So, having learned a valuable lesson, I tucked my tail between my legs, put on my most apologetic face, and went asking for more of a person's valuable time, and emotional commitment for that matter.

Thanks to the good grace and patience of the interviewee, everything came together, finally, without a hitch. I wore my headphones for the entire interview, and you should too.

We're all going to make mistakes as we explore new ways of telling our stories. It is inevitable, especially when we're tripling the types of media we're gathering. Then take into account the extensive techniques involved in the post-production process and the plethora of possibilities that come with them. Screw-ups are unavoidable, but as long as we continue to learn from our errors, or others, and hopefully never repeat them, the manner in which we will be able to present our stories will be spectacular.

Monday, 12 November 2007

Breaking the rules - my own rules!

I only recently wrote a column for the new NPAC site about multimedia and what it should mean to Canadian photojournalists. The original column can be found here.

[NPAC stands for News Photographers Association of Canada and is the result of the Canadian News Photographers Associations - and Eastern and a Western - combining to form what will hopefully be a stronger, more unified organization.]

In the column I mentioned that through my limited experience with sound, and video to date, the thing that has been most obvious to me is that it is very difficult to shoot both stills and video at the same assignment. I was firm in my belief that if and when I decided to shoot a story on HD Video I would dive in whole hog, and shoot only video. One camera only. That was my intention.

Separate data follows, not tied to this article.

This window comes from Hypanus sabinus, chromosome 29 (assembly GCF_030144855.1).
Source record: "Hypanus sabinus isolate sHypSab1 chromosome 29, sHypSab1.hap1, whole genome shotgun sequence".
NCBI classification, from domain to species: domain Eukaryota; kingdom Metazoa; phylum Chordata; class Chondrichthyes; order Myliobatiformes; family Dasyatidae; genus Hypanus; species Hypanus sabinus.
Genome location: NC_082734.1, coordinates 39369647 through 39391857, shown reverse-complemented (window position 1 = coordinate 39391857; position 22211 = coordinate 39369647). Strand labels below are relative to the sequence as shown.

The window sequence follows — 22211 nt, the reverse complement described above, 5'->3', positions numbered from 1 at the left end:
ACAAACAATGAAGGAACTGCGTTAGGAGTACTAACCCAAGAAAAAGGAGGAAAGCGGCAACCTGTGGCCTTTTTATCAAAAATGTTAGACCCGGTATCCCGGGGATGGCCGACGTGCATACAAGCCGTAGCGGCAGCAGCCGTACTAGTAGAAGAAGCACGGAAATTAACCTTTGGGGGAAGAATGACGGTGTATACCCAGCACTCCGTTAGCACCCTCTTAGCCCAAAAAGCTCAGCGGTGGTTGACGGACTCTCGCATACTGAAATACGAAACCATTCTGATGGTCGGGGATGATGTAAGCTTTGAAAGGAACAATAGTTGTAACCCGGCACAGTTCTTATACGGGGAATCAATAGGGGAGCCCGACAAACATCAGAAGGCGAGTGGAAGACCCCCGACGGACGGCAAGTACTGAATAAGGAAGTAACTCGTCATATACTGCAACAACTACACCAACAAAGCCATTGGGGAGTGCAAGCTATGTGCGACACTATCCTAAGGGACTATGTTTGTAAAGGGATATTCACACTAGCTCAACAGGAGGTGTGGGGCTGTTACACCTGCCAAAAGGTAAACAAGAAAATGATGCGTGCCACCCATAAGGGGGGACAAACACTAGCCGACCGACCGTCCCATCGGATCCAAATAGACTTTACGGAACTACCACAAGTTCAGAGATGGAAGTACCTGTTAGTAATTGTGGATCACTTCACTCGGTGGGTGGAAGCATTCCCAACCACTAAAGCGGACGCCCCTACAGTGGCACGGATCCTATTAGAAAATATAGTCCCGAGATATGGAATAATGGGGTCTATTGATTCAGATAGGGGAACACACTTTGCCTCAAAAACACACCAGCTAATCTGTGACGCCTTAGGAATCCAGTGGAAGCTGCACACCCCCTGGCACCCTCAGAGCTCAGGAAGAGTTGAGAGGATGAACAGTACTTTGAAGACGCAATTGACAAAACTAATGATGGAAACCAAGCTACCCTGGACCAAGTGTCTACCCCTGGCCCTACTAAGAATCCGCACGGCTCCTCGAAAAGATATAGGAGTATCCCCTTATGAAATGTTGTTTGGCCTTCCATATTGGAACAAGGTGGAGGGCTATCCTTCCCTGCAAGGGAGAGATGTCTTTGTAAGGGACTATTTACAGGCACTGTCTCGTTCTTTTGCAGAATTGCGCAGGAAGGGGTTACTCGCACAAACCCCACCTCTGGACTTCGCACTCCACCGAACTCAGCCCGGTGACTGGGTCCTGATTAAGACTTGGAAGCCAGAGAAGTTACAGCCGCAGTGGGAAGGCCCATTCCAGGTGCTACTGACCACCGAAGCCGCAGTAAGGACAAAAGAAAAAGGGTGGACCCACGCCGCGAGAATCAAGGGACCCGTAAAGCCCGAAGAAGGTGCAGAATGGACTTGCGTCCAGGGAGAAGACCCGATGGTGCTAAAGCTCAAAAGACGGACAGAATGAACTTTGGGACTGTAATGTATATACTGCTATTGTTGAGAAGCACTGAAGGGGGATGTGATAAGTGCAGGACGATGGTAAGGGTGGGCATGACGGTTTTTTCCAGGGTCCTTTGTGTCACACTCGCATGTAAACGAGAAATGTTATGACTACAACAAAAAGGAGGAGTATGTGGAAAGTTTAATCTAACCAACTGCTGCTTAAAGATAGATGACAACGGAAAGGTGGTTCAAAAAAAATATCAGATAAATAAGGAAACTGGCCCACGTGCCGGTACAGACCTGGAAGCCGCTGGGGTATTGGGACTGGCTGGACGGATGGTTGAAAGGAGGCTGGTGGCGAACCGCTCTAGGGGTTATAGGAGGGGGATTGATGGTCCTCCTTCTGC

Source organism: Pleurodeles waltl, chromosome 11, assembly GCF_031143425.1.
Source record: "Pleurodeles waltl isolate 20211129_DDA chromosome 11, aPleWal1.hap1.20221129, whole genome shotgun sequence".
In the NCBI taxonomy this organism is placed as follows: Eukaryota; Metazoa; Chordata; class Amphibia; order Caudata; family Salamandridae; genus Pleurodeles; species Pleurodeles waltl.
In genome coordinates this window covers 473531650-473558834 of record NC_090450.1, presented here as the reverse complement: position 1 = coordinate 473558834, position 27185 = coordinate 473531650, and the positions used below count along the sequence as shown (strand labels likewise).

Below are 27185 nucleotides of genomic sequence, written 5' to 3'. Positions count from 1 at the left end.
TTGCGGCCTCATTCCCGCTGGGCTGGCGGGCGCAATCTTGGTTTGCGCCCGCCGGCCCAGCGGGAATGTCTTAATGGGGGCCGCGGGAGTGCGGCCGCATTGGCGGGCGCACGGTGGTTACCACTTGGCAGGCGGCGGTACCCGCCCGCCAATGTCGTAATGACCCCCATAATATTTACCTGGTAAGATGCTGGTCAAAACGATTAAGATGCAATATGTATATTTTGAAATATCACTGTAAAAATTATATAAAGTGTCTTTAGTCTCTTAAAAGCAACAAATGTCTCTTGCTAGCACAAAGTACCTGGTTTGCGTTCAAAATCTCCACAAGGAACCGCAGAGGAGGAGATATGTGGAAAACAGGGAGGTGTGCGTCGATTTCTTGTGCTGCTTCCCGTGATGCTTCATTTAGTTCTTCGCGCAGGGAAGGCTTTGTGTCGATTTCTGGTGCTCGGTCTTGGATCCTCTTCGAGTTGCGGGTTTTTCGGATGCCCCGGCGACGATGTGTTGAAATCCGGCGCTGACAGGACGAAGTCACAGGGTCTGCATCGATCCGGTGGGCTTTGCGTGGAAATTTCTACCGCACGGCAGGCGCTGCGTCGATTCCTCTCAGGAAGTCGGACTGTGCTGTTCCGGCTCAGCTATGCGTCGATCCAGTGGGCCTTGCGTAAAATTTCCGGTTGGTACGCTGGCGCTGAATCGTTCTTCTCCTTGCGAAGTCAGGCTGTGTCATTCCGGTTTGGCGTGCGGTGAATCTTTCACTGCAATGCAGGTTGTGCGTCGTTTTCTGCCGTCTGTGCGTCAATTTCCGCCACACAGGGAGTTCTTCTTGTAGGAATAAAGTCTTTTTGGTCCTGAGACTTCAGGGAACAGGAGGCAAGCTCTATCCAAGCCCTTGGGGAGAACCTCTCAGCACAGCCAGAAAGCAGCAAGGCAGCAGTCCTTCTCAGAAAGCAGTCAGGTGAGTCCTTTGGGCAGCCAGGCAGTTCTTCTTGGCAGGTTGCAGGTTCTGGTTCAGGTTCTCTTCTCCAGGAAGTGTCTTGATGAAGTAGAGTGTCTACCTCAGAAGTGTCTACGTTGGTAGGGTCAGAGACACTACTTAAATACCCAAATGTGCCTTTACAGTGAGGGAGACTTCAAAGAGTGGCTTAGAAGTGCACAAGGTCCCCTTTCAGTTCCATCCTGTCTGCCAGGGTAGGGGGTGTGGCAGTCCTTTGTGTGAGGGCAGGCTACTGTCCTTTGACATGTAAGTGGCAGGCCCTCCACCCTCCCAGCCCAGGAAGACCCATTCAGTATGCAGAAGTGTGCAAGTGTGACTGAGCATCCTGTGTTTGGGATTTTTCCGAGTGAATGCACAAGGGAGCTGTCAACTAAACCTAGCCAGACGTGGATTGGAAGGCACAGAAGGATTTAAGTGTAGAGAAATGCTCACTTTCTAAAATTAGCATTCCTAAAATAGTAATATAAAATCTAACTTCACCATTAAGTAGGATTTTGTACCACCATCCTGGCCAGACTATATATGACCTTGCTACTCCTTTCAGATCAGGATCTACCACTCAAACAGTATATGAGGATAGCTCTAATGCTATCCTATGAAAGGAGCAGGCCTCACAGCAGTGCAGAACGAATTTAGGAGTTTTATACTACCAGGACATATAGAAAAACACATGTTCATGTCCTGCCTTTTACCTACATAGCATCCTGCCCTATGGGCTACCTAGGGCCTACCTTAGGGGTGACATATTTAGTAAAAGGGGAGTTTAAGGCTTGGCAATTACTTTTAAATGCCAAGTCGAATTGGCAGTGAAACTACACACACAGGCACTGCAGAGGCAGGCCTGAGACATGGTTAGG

I maintain that mixing the two, stills and video, can be difficult, and perhaps even counterproductive, but yet on my most recent assignment, a large project for The Globe and Mail, I've already broken my own rule.

The project I'm working on at this time, we're actually at the editing stage, will be quite extensive, with plenty of stills, audio, and yes, video. I can't speak of the story except to say that it should be published in the next few weeks(late November or early December).

Since the project is an important one for The Globe and Mail, I initially elected to shoot it only in stills, and to collect some audio. Management was okay with my decision, but I gradually learned that there were some who hoped I might come back with some video for the production as well. After only a short time shooting, and planning for a road trip for the story, it became evident that I might have enough time with some of the subjects to shoot some video. I figured I'd give more video a try if, and only if I was happy with the stills I was getting for the story. At least if I had a camera along I could do some interviews, and control the audio for voice-overs for slideshows, similar to what I had done for the Black Tickle story. The understanding was that we would use video only if I was happy with the visuals, and if I didn't feel comfortable, I wouldn't continue to shoot video. If I got some good footage that would be a bonus, and it might be a good learning experience. The grins from my editors weren't hidden very well as I headed out the door to rent a HD video camera for the trip I had planned.